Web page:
Ross Winchester challenges the church to passionately care for souls…
Irena Sendler. Perhaps still an unfamiliar name to some people, but this remarkable Polish woman defied the Nazis and saved 2,500 Jewish children by smuggling them out of the Warsaw Ghetto.
As a health worker, she sneaked children out between 1942 and 1943 to safe hiding places and found non-Jewish families to adopt them.
Some children were taken out in gunnysacks or body bags. Some were hidden inside loads of goods. A mechanic took a baby out in his toolbox. Some kids were carried out in potato sacks, others were placed in coffins.
But the Nazis became aware of Irena’s activities, and on October 20, 1943 she was arrested, imprisoned and tortured by the Gestapo, who broke her feet and legs. She ended up in the Pawiak Prison, but no one could break her spirit.
‘I could have done more…’
Though she was the only one who knew the names and addresses of the families sheltering the Jewish children, she withstood the torture that crippled her for life, refusing to betray either her associates or any of the Jewish children in hiding.
Sentenced to death, Irena was saved at the last minute when Zegota (underground Rescuers of Jews) members bribed one of the Gestapo agents to halt the execution. She escaped from prison but for the rest of the war she was pursued by the Nazis.
Irena Sendler did not think of herself as a hero. She claimed no credit for her actions. ‘I could have done more,’ she said. ‘This regret will follow me to my death.’
In 2007, she was nominated to receive the Nobel Peace Prize. At a special session in Poland’s upper house of Parliament, President Lech Kaczynski announced the unanimous resolution to honour Irena Sendler for rescuing ‘the most defenceless victims of the Nazi ideology: the Jewish children.’
During the ceremony Elzbieta Ficowska, who was just six months old when she was saved by Irena Sendler, read out a letter on her behalf: ‘Every child saved with my help is the justification of my existence on this earth, and not a title to glory.’
A Nobel Prize recipient, Holocaust survivor Elie Wiesel wrote: ‘Those times there was darkness everywhere. In heaven and on earth, all the gates of compassion seemed to have been closed. The killer killed and the Jews died and the outside world adopted an attitude either of complicity or of indifference. Only a few had the courage to care …’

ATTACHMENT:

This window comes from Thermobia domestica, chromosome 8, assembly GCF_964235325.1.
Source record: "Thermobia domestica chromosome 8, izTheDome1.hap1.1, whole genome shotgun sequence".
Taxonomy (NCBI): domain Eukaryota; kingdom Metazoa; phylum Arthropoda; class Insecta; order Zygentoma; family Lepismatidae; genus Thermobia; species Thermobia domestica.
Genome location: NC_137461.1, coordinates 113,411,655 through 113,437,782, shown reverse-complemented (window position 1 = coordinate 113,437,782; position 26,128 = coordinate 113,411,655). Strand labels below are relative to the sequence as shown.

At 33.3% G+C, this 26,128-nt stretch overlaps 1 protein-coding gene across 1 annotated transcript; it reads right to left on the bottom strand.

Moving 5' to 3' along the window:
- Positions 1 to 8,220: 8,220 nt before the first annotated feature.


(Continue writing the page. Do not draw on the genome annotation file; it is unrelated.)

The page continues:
Where’s the church’s courage to care?
Until the church adopts this same passion and sense of purpose we are in danger of being irrelevant. The question facing us is, ‘Do we have the courage to care?’
The only reason the church is still here on earth is to reach the lost. We can worship God in heaven, we can fellowship with the saints in heaven, but we cannot bring people to Christ in heaven. This is our only chance to bring closure to the great commission (Matthew 28: 18-20).
That great missionary statesman, Oswald J. Smith, once challenged: ‘Any church that is not seriously involved in helping fulfil the great commission has forfeited its biblical right to exist.’
The only thing we can take to heaven are the men and women, boys and girls that we have brought to Christ.
There is a story of two Moravian young men who, when they came of age, sold themselves into slavery so that they could travel to an island to minister and witness to the slaves there who had no other means of hearing the gospel of Jesus Christ.
There was no turning back for them. There was no, ‘I don’t feel led to do this anymore.’ There was no, ‘This isn’t comfortable anymore.’ They were slaves; bound to the mission they began, even unto death.
When the two men were departing on the boat, they looked back to see their families and church family standing there on the docks weeping for them as they left. They both knew they would never see them again, yet they both knew they were fulfilling the callings of the Lord in their lives.
In a final parting one of the young men looked back and shouted to those standing, ‘Shall not the Lamb have the full reward of his suffering!’
Church – Second Coming? Sinners need the news of the first coming!
Is this not the purpose for which Jesus died, to redeem humankind to himself, to establish his church that we might be salt and light in a world of darkness, and to make disciples of all nations?
The church can get so caught up in programs and pet doctrines that we forget our true purpose and the reason for our existence – to bring to the Lamb the reward of his suffering.
Oswald J. Smith also said, ‘We talk of the Second Coming; half the world has never heard of the first.’
Come on church, let’s get the job done!
Ross Winchester, preacher, teacher and missionary to Asia is author of The Stolen Cow and 99 Other Stories and audio messages Kingdom Perspectives. Book orders: firstname.lastname@example.org – cost AUD$15 plus postage.
Links: https://connectingwithyou.net/2016/06/16/can-you-hear-the-cry-of-the-children/ / https://connectingwithyou.net/2016/02/04/feeling-helpless-keep-pressing-on-but-note/
Well written and challenging Ross!
Reblogged this on Praying for the millennials.